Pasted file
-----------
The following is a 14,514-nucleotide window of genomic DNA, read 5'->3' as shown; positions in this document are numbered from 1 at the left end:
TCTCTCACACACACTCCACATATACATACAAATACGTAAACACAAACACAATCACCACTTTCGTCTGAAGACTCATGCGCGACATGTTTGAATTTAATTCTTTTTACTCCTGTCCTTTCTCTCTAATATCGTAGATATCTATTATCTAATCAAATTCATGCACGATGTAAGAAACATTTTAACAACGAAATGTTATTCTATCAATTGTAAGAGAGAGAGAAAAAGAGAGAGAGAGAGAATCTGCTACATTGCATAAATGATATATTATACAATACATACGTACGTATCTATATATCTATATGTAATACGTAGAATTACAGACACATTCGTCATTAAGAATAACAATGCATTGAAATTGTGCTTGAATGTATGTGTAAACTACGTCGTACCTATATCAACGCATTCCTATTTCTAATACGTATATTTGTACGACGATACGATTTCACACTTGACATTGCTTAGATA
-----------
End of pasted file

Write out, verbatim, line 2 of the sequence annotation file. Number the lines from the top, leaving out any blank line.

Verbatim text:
TCTCTCACACACACTCCACATATACATACAAATACGTAAACACAAACACAATCACCACTTTCGTCTGAAGACTCATGCGCGACATGTTTGAATTTAATTCTTTTTACTCCTGTCCTTTCTCTCTAATATCGTAGATATCTATTATCTAATCAAATTCATGCACGATGTAAGAAACATTTTAACAACGAAATGTTATTCTATCAATTGTAAGAGAGAGAGAAAAAGAGAGAGAGAGAGAATCTGCTACATTGCATAAATGATATATTATACAATACATACGTACGTATCTATATATCTATATGTAATACGTAGAATTACAGACACATTCGTCATTAAGAATAACAATGCATTGAAATTGTGCTTGAATGTATGTGTAAACTACGTCGTACCTATATCAACGCATTCCTATTTCTAATACGTATATTTGTACGACGATACGATTTCACACTTGACATTGCTTAGATA